I started out bouldering pre mats and pre guides in the late 80's as my climbing friends and I enjoyed problems, especially those in the route notes of Peak gritstone and the Yorkshire micro-routes and even occasional explicit descriptions like the Caley Benign Bumbles (and the odd Masterful Manoeuvre). Allen Williams's peak guide was gold dust to us when it came out in 94: information with real soul. When he later linked with Rockfax the guide was amazing for pure utility and information density, especially at lower grades, but it rather lost the soul. Most boulderers want information and volume in the lower grades unlike dedicated f7 punters or f8 wads.

Hence on commercial issues this book should off course sell out but I'm pretty sure when I get a copy I'd liked to have seen a bigger print run of a slightly smaller book with a slightly better range of problems and with web supplements for the local obscurists. Something that would have been less elitist and would have sold much better. On that, and apologies now for moving away from N Wales where I've only pottered to an area I know very well, the only sensible reasons more people buy Rockfax over VG in the Peak is either the much wider range at lower grades and greater information density (or the better robustness .....not that much better...some of my Rockfax covers peeled off pretty quickly as the books are getting a bit thick for the spine glue). If its really about maps and overview information, in the internet age, a huge number of Rockfax favouring boulderers must be rather dim. The latest VG guide in contrast is almost a work of art and the careful crafting should really inspire true afficionados. It also no longer ignores the Benign Bumbles in that. The latest Rockfax is still way better for volume for lower grade boulderers (even if I preferred Allen's first Rockfax for information density) and for that alone I'd recommend it for them (if they don't want the full set of definitives) but with some minor provisos like dumb grades for some newly included lower grade highballs, not quite as well checked in general (especially at lower grades where soft touches and sandbags are a little too common where you would least want them), and the Woolpacks 'saga'.

One final point: I can't recall the last time I though a new guide was poor and they are all excellent value for money given the huge efforts made that could never be even close to being recovered from book sales. The cost of a guidebook for one trip, is nearly always less than the cost of the drive and beer afterwards. My criticisms are usually about minor tweaks I'd like to see. All guides sell much less well than they deserve and that shows as a tribe of climbers or boulderers we are too mean by half.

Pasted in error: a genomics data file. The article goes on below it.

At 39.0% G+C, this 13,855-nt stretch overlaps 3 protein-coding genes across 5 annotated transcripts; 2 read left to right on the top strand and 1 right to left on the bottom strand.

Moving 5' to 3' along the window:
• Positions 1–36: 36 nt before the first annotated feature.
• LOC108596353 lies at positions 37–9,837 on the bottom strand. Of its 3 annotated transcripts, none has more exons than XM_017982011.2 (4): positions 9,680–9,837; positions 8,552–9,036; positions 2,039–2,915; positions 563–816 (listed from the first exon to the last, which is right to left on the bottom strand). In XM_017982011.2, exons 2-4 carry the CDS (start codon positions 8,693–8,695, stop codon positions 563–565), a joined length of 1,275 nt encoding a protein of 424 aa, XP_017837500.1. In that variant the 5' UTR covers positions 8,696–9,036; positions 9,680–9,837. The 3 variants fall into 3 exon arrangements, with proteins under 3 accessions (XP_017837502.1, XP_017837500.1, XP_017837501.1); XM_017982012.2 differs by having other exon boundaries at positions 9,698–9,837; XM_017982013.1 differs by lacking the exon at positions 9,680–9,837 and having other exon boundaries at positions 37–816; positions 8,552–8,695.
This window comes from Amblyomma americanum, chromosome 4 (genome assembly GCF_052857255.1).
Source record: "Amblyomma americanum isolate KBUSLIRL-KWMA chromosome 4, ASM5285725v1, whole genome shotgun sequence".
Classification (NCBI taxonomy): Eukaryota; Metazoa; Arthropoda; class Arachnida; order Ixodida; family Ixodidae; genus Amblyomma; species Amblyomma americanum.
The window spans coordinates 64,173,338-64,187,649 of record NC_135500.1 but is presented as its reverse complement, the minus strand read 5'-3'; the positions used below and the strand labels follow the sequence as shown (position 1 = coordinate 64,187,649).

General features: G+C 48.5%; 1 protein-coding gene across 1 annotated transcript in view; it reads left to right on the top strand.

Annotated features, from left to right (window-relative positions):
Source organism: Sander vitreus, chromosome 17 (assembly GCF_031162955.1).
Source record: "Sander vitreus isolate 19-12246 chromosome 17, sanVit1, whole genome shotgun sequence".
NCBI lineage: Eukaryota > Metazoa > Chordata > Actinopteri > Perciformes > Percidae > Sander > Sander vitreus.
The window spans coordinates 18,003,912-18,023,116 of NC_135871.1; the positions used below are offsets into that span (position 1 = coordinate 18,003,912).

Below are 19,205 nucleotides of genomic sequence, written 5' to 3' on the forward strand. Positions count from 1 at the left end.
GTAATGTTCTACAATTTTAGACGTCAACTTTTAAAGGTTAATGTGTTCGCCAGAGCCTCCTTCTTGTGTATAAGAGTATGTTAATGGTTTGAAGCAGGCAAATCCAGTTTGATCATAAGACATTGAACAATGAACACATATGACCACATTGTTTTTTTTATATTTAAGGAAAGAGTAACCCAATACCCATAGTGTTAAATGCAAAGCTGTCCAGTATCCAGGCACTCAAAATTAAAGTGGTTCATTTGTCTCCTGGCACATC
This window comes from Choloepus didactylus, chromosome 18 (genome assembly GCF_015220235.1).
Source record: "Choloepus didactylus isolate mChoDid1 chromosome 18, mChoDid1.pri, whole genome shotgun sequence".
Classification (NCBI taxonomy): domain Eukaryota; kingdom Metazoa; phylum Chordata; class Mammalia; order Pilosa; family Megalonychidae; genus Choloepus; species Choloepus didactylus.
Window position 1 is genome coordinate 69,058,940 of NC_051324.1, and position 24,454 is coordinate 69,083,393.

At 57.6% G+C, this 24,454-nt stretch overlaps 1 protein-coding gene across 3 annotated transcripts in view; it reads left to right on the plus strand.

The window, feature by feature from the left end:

Post edited at 13:18
Offwidth - on 06 Aug 2017
In reply to paul__in_sheffield:

I also forgot to say you ignored the mini works and on my not infrequent visits to the main room (only been to the mini works once to drink wine!) the volume was high from the lowest grades gradually tailing off to the top graded circuits. This is the best indoor bouldering in Sheffield: a city of punter and wad boulderers.
snoop6060 - on 06 Aug 2017
In reply to paul__in_sheffield:
£37?!

I know this has to cover 12 years of Mr Pantons hard work, but wowzers! Is this the most expensive guide ever for any UK area? Surely is. Still getting a copy mind .

The Neymar of guides. Alan will be thinking shit, if they can do it, then so can I.
Post edited at 19:16
planetmarshall on 06 Aug 2017
In reply to snoop6060:

> £37?!

> I know this has to cover 12 years of Mr Pantons hard work, but wowzers! Is this the most expensive guide ever for any UK area? Surely is. Still getting a copy mind .

Comparitively, less than the price of a cam and a third the price of a pair of top flight shoes. If the guide is worth the hype then it's a bargain.
ads.ukclimbing.com
paul__in_sheffield - on 06 Aug 2017
In reply to snoop6060:

> Pictures or it didn't happen. No way I'm believing this without proof.

https://www.cordee.co.uk/North-Wales-Bouldering-det-15-95-95-14429.html
birdie num num - on 06 Aug 2017
In reply to paul__in_sheffield:

Climbing guides are like cookery books, 90 percent of the content are beyond my capabilities. Nice pictures though
Michael Gordon - on 07 Aug 2017
In reply to planetmarshall:

It is very expensive when you compare it to other guide books though (typically £10 less)
snoop6060 - on 07 Aug 2017
In reply to planetmarshall:

A cam doesn't get trashed and need reinforcing with duct tape the first time it leaves my house tho

Not saying it's not worth 37quid just pointing out its surely the most expensive local guide ever produced. I gather Pete Robin's image rights come with a hefty premium. Pretty sure I saw him drive by me down the pass in hot pink Lamborghini just yesterday.
remus - on 07 Aug 2017
In reply to snoop6060:

Similar price to recent rockfax guides which are in the £30-35 range https://www.rockfax.com/

Given how beautifully put together the ground up guides are and how much time and effort goes in to a book like this I think it's worth it.
Offwidth - on 07 Aug 2017
In reply to remus:

Proving my point above exactly. The words should be thank goodness they are not selling themselves as short as much as other guidebooks do for such a huge volume. In practice though the price point may prove too high for the meaness of many of our fellow travellers. A weekend trip to North Wales costs me about £100 if I cost at 0.30p per mile (about the standard rate if not to make a loss on wear and tear) including camping fees but not beer or food. £50 each for 2 and £18 each for the book (which will of course last many trips).
ianstevens - on 07 Aug 2017
In reply to planetmarshall:

> Comparitively, less than the price of a cam and a third the price of a pair of top flight shoes. If the guide is worth the hype then it's a bargain.

It's also the size of an Argos catalogue
doylo - on 07 Aug 2017
The price seems about right when you consider its 667 pages.

ianstevens - on 07 Aug 2017
In reply to doylo:

agreed. getting one myself this arvo, although will miss the welsh half as per the old guide!